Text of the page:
It’s been a heck of a year but soon it’ll be over.

winter

Blue, aka mainebluedog, Needs Help…

I’ve written about a pit bull puppy named Blue, aka mainebluedog, several times. He was found with his muzzle taped in the mountainous and heavily wooded terrain of Maine at Sunday River Ski Resort on October 2, 2015. Miraculously he was discovered by resort security who called animal control. She in turn immediately took the puppy to Bethel Animal Hospital which is owned by Dr. Gary Stuer, one of Sasha’s veterinarians. He and his staff went to work trying to save as much of the puppy’s lips, mouth and facial tissue as possible.  They estimated he was only between 5-6 months old!  The authorities were notified and the HSUS announced a $5,000 reward however over a year later the monster that did this to an innocent and defenseless puppy has yet to be found. The investigation and reward both remain open.

This is very similar to what the area would have looked like the first week in October.

 

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After staying at Bethel Animal Hospital for nearly one month, the puppy now named “Blue” was adopted by a wonderful family from Maine. Because of the open investigation, they have remained anonymous to protect Blue. Everyone has respected their request for anonymity and continues to do so. Because of the widespread media coverage, many people were interested in Blue so his new family set up an Instagram account hence the name “mainebluedog”. Just looking at the photos and video clips show how very loved he is. I don’t know their names; I reached out to them via his Instagram asking permission to write more about Blue and use some of their photos to which they kindly agreed.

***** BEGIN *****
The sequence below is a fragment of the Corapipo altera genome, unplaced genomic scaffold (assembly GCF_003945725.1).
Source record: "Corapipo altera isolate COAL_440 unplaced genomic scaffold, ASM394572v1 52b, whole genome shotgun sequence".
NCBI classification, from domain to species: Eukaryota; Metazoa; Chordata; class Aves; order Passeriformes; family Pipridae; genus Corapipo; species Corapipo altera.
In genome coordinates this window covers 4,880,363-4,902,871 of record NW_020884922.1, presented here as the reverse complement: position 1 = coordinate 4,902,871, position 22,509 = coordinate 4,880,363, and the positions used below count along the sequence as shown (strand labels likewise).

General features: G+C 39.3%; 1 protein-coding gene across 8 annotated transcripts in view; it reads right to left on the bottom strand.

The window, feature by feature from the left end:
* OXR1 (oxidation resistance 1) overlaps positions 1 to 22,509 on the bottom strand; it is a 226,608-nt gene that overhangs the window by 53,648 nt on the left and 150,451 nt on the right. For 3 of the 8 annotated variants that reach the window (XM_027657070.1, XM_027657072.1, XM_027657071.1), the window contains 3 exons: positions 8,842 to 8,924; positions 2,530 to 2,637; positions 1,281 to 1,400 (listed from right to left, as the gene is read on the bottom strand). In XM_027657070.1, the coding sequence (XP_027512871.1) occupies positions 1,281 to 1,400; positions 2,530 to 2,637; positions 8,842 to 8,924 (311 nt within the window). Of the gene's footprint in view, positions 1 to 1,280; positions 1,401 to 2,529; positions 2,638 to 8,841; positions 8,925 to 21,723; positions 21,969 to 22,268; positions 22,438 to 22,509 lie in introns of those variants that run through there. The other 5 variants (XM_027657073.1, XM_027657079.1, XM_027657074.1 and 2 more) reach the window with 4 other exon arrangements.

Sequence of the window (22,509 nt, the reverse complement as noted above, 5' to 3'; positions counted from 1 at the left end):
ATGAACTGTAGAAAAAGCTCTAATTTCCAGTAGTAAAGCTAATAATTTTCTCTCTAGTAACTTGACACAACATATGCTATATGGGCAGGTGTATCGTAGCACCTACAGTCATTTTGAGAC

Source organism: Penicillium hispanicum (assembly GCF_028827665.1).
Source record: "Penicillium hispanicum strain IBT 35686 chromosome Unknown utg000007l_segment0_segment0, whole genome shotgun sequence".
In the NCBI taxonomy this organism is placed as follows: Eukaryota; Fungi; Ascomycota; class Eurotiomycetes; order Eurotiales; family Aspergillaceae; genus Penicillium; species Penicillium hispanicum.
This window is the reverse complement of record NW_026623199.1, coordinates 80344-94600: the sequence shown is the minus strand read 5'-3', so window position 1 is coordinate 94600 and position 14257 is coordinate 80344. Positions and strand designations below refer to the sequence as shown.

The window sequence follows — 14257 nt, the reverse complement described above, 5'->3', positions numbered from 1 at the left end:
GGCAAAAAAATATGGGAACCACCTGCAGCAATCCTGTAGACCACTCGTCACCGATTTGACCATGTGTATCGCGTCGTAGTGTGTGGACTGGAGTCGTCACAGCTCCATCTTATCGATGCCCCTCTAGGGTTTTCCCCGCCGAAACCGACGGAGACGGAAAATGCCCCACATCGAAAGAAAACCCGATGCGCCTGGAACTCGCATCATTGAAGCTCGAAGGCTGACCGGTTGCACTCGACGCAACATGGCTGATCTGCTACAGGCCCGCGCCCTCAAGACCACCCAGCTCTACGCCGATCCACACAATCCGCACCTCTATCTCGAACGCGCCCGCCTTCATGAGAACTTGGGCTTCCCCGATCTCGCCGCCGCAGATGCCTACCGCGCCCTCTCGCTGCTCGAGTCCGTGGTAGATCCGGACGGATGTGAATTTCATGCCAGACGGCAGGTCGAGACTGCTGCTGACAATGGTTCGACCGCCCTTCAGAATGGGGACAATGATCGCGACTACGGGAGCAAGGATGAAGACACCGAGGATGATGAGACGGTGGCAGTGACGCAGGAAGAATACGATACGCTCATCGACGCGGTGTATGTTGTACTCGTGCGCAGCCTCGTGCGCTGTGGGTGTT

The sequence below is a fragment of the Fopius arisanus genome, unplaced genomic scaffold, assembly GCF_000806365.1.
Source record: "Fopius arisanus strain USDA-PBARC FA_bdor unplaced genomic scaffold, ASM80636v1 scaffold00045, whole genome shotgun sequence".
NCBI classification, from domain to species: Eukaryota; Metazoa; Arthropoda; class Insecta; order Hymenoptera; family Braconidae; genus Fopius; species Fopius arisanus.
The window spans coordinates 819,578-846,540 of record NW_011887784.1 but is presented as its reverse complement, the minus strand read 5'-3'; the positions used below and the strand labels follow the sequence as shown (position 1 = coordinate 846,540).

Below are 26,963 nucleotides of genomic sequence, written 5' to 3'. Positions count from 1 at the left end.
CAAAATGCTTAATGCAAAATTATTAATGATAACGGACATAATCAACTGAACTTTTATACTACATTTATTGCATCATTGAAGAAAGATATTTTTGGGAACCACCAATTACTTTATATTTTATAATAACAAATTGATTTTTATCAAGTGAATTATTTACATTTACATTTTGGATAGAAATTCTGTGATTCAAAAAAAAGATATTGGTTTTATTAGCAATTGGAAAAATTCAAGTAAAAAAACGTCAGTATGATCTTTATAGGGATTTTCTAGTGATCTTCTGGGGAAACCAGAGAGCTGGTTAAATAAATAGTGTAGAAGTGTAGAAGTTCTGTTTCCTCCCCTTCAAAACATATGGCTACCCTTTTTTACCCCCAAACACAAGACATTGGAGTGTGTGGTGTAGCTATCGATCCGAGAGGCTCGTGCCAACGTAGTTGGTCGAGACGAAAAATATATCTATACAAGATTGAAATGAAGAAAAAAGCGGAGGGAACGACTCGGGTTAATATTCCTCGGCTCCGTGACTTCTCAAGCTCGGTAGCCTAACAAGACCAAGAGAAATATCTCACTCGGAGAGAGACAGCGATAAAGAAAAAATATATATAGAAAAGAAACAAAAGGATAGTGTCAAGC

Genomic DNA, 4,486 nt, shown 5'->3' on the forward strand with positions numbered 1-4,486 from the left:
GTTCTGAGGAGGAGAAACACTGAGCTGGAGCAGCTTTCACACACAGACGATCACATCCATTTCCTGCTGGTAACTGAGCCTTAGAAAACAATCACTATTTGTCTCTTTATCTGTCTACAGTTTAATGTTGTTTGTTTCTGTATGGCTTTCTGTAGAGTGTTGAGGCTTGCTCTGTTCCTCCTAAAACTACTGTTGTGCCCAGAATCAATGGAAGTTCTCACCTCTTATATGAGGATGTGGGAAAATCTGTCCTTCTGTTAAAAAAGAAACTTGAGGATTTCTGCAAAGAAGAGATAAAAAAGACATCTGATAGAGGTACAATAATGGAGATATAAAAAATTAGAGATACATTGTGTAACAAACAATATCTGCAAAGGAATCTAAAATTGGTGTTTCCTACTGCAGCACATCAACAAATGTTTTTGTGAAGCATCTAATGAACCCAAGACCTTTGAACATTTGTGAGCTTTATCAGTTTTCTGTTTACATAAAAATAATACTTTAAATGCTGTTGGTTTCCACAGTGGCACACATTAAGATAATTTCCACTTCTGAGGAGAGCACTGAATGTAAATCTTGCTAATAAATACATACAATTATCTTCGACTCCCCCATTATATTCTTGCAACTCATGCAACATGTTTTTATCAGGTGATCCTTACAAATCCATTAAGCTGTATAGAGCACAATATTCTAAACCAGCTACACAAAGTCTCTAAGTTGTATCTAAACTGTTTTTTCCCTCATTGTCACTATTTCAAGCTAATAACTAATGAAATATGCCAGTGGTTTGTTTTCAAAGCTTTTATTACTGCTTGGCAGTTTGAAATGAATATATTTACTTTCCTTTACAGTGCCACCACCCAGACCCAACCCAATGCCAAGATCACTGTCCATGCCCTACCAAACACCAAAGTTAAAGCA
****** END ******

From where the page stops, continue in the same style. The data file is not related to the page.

Follow Blue on Instagram

Blue is a very active (you will see for yourself on his Instagram video clips) and well-traveled fellow.  His family noticed that he was limping and took him to their veterinarian. It was discovered that Blue has Medial Compartment Disease in his elbows. The preceding link provides a good overview of the disease as it’s actually composed of several different conditions. Blue is under the care of a veterinary specialist and in mid-December had his elbows scoped. He currently has some restrictions on his level of activity thus the Boo Mobile.

 

Blue had his follow-up appointment on December 29 and his Mom reports that the appointment went well but he’ll remain on exercise restriction for several months at which time they will discuss his progress with the specialist and see what the next steps are.